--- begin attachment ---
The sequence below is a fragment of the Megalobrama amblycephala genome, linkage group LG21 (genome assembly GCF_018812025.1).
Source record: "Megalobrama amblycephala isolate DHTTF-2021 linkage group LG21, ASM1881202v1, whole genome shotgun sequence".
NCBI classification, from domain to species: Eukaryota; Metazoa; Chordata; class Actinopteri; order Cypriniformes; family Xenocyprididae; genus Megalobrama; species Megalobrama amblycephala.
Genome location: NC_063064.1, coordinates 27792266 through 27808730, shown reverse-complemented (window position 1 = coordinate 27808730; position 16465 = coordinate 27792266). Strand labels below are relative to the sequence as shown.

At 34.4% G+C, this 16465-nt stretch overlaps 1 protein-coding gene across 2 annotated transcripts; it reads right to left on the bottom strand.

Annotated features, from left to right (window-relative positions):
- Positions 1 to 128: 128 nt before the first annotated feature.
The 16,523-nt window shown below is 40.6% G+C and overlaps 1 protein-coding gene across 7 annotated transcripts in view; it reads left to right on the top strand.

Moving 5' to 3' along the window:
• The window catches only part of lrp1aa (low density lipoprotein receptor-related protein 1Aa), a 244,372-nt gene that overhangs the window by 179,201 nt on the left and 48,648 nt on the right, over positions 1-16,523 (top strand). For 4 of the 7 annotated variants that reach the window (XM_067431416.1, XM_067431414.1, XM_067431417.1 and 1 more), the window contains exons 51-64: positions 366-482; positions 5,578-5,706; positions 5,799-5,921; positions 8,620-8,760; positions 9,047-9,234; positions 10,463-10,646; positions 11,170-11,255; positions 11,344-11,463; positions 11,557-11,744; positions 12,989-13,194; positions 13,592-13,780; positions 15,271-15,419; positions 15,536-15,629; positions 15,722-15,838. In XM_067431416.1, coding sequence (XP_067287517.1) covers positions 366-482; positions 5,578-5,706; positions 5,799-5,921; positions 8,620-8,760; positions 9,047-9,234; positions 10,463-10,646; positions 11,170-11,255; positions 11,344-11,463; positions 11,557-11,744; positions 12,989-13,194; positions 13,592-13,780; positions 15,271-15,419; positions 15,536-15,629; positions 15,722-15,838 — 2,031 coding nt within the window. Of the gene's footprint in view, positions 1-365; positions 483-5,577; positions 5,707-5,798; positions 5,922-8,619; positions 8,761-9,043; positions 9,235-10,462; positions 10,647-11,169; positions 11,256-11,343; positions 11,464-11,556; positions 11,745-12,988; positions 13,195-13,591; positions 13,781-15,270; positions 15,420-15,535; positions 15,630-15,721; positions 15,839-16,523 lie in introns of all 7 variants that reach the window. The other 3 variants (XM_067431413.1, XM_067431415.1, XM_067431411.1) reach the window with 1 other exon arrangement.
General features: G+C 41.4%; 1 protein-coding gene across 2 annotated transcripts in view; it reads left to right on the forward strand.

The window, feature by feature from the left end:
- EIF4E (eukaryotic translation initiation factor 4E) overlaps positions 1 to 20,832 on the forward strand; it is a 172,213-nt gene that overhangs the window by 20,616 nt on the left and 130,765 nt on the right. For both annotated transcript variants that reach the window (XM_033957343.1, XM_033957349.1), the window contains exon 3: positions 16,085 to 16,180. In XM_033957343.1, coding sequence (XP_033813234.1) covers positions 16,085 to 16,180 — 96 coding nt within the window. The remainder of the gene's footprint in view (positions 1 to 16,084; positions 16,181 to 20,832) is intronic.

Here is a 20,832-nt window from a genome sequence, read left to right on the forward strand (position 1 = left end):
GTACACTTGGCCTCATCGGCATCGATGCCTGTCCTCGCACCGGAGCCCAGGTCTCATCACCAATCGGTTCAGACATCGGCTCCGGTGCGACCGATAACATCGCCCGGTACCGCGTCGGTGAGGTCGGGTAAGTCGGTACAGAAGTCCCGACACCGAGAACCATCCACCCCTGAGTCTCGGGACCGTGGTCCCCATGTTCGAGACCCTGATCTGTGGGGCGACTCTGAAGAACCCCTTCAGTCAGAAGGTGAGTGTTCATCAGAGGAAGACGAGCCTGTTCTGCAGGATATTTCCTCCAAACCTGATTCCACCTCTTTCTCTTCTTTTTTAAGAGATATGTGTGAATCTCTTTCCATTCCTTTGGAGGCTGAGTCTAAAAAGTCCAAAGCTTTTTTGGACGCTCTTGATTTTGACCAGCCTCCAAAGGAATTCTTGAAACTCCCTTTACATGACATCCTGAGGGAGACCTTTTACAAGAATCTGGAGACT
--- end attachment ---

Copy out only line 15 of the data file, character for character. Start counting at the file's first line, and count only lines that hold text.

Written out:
GTACACTTGGCCTCATCGGCATCGATGCCTGTCCTCGCACCGGAGCCCAGGTCTCATCACCAATCGGTTCAGACATCGGCTCCGGTGCGACCGATAACATCGCCCGGTACCGCGTCGGTGAGGTCGGGTAAGTCGGTACAGAAGTCCCGACACCGAGAACCATCCACCCCTGAGTCTCGGGACCGTGGTCCCCATGTTCGAGACCCTGATCTGTGGGGCGACTCTGAAGAACCCCTTCAGTCAGAAGGTGAGTGTTCATCAGAGGAAGACGAGCCTGTTCTGCAGGATATTTCCTCCAAACCTGATTCCACCTCTTTCTCTTCTTTTTTAAGAGATATGTGTGAATCTCTTTCCATTCCTTTGGAGGCTGAGTCTAAAAAGTCCAAAGCTTTTTTGGACGCTCTTGATTTTGACCAGCCTCCAAAGGAATTCTTGAAACTCCCTTTACATGACATCCTGAGGGAGACCTTTTACAAGAATCTGGAGACT